Anyone who grew up playing games from the yesteryears of the PC scene knows a thing or two about abandonware. A lot of abandonware is hosted on the Home of the Underdogs, a website with a very extensive catalog of games that helped shape gaming in the past, mostly given that these titles are no longer available from traditional retailers and e-tailers. However, abandonware has often fallen victim to copyright notices, preventing gamers from acquiring or playing them, despite the fact that some of the games are no longer available for sale. One group wants to change this… at least for games with online multiplayer.
Games Industry is reporting that the EFF, the Electronic Frontier Foundation, is aiming to challenge the status quo when it comes to copyrighted material and the implementation of the Digital Millennium Copyright Act that prevents some gamers from having available access to abandonware games, especially those with multiplayer components that are no longer functioning.
According to the EFF Intellectual Property Director Corynne McSherry…
"The DMCA was supposed to help protect against copyright infringement, but it's been abused to interfere with all kinds of lawful activities that have nothing to do with infringement," … "Software is in all kinds of devices, from cars to coffee-makers to alarm clocks. If that software is locked down by DRM, it's likely that you can't tinker, repair, and re-use those objects without incurring legal risk."
The EFF wants to help absolve any kind of penalties levied against communities or groups who attempt to circumvent DRM measures in abandonware titles. A lot of games that are no longer available for sale or supported by publishers may also have multiplayer components that communities will resuscitate using private servers or cloned networks.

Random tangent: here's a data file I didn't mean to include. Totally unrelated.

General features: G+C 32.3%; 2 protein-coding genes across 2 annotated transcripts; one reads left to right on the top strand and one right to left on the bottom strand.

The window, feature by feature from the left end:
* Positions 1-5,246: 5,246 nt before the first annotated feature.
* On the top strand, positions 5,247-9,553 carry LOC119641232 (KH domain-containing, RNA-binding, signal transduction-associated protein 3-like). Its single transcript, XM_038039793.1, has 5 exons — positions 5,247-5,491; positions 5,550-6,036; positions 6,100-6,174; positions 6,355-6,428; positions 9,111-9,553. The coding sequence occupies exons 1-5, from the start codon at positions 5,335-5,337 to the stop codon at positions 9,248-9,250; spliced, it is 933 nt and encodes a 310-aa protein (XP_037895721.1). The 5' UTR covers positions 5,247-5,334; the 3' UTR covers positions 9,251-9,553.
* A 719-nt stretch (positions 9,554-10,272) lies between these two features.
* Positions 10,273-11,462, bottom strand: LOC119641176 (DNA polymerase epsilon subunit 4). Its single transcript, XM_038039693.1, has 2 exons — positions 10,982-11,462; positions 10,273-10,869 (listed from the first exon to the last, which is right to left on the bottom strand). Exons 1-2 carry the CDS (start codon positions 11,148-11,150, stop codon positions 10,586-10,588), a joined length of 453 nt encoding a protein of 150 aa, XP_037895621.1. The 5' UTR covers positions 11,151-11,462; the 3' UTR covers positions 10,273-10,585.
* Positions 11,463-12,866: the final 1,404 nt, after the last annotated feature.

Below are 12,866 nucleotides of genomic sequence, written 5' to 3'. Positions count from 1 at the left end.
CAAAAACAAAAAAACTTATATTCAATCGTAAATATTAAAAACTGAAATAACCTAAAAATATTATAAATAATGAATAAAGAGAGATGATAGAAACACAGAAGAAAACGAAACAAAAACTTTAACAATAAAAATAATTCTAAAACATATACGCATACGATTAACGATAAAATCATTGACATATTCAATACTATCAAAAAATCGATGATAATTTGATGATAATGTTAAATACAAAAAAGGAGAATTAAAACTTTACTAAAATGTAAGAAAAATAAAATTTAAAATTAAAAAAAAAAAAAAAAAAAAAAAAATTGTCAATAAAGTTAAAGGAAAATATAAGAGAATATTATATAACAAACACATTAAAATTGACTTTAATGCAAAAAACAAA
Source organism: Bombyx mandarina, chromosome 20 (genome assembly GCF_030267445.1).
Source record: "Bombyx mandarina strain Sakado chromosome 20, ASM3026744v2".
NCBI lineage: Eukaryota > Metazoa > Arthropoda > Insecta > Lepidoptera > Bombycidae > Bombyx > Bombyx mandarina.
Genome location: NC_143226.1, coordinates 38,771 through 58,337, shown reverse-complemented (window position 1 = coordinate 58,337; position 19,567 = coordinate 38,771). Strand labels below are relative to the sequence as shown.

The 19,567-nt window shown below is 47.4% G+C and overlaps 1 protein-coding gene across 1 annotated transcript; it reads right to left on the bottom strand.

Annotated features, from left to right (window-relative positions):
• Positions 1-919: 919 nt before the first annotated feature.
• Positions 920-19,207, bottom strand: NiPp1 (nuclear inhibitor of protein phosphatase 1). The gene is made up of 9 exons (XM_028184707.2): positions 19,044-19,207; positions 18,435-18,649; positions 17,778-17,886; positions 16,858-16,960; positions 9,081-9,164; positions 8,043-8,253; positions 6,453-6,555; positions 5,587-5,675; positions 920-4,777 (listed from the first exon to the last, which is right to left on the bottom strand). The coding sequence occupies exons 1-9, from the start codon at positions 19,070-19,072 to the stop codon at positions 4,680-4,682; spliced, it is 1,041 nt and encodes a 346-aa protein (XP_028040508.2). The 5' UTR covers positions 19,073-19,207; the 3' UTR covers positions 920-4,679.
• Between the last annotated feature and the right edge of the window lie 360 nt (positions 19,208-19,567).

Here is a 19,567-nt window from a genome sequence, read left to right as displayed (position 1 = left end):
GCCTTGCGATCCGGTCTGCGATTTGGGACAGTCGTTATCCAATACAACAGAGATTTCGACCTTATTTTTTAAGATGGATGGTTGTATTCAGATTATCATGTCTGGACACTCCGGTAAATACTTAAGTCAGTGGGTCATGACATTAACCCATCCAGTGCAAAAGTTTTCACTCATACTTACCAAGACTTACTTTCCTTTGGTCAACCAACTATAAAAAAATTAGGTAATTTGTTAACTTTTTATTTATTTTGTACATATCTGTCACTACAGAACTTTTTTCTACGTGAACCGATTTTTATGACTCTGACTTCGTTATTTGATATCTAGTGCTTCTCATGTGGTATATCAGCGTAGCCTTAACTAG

The EFF wants the DMCA to provide leniency to groups who want to allow gamers to revive these old titles and play them, especially ones where the official servers no longer support their functionality.
The EFF requests states…
“As games deactivate and servers shut down, the ability to modify authentication controls and start new servers is vital to preserving player communities," ... "Communities can disperse quickly once gameplay becomes impossible. Removing the barriers of the anti-circumvention provision will allow players to continue to explore and play games they already own, and help preservationists remove authentication mechanisms in order to format shift games so that future gamers may enjoy and learn from them."
The preservation of gaming is something I’ve always felt publishers don’t adequately take into consideration (or have done so and abandoned the idea in favor of pushing for disposal products for the sake of sales).
A lot of games with DRM-laced multiplayer and server-tied functionality (even for single-player content) puts a limited life-span on the game, forcing players to purchase when the game releases instead of having the option to buy it years down the road, in which case the game’s servers or DRM authentication may be shutdown.
GamesIndustry.biz writer Brendan Sinclair makes it known that the EFF is only interested in non-MMO games that become abandonware, writing…
“The EFF wants to make a specific exemption allowing lawful owners of a game that requires authentication checks to circumvent those checks once the original manufacturer takes its servers offline. It would also protect players setting up their own matchmaking servers for games after the publisher shuts the official servers off. However, the EFF request specifically does not apply to persistent worlds that exist more on the server side, such as World of Warcraft or Wildstar.”
This will be an interesting situation to follow, no doubt. I’m also curious how the DMCA committee and the U.S., Copyright Office will respond to the EFF’s requests?
I’ve always felt that communities that aspire to retain the presence and preservation of abandonware are doing the historical value of gaming a huge favor. Blanketing those efforts with copyright infringement blockades and DMCA notices will only further erase the potential for future generations to enjoy or experience some games from various eras… especially the era of DRM.